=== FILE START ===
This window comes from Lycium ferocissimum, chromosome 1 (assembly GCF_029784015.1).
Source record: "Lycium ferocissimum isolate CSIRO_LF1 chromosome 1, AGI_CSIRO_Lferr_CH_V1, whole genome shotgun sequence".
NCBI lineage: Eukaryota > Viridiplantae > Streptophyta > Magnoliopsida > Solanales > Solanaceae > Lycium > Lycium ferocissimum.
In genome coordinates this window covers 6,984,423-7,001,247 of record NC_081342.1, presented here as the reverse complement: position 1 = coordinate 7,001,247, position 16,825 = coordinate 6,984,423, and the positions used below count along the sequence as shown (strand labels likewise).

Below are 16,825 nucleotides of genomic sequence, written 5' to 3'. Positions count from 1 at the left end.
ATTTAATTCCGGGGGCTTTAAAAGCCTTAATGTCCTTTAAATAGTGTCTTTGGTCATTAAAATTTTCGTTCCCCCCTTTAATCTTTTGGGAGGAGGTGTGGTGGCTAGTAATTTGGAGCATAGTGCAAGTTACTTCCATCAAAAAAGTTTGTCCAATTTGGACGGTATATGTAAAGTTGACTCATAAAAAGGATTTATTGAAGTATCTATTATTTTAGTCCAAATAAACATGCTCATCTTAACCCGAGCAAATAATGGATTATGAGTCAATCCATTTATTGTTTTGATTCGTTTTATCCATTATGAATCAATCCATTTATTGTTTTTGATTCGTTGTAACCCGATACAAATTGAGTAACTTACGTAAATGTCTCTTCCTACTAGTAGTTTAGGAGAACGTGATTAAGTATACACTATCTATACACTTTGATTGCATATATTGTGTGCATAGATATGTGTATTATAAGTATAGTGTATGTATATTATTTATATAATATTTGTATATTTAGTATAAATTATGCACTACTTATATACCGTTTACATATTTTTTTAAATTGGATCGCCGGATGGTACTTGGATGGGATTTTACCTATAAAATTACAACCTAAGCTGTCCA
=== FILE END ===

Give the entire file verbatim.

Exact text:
This window comes from Lycium ferocissimum, chromosome 1 (assembly GCF_029784015.1).
Source record: "Lycium ferocissimum isolate CSIRO_LF1 chromosome 1, AGI_CSIRO_Lferr_CH_V1, whole genome shotgun sequence".
NCBI lineage: Eukaryota > Viridiplantae > Streptophyta > Magnoliopsida > Solanales > Solanaceae > Lycium > Lycium ferocissimum.
In genome coordinates this window covers 6,984,423-7,001,247 of record NC_081342.1, presented here as the reverse complement: position 1 = coordinate 7,001,247, position 16,825 = coordinate 6,984,423, and the positions used below count along the sequence as shown (strand labels likewise).

Below are 16,825 nucleotides of genomic sequence, written 5' to 3'. Positions count from 1 at the left end.
ATTTAATTCCGGGGGCTTTAAAAGCCTTAATGTCCTTTAAATAGTGTCTTTGGTCATTAAAATTTTCGTTCCCCCCTTTAATCTTTTGGGAGGAGGTGTGGTGGCTAGTAATTTGGAGCATAGTGCAAGTTACTTCCATCAAAAAAGTTTGTCCAATTTGGACGGTATATGTAAAGTTGACTCATAAAAAGGATTTATTGAAGTATCTATTATTTTAGTCCAAATAAACATGCTCATCTTAACCCGAGCAAATAATGGATTATGAGTCAATCCATTTATTGTTTTGATTCGTTTTATCCATTATGAATCAATCCATTTATTGTTTTTGATTCGTTGTAACCCGATACAAATTGAGTAACTTACGTAAATGTCTCTTCCTACTAGTAGTTTAGGAGAACGTGATTAAGTATACACTATCTATACACTTTGATTGCATATATTGTGTGCATAGATATGTGTATTATAAGTATAGTGTATGTATATTATTTATATAATATTTGTATATTTAGTATAAATTATGCACTACTTATATACCGTTTACATATTTTTTTAAATTGGATCGCCGGATGGTACTTGGATGGGATTTTACCTATAAAATTACAACCTAAGCTGTCCA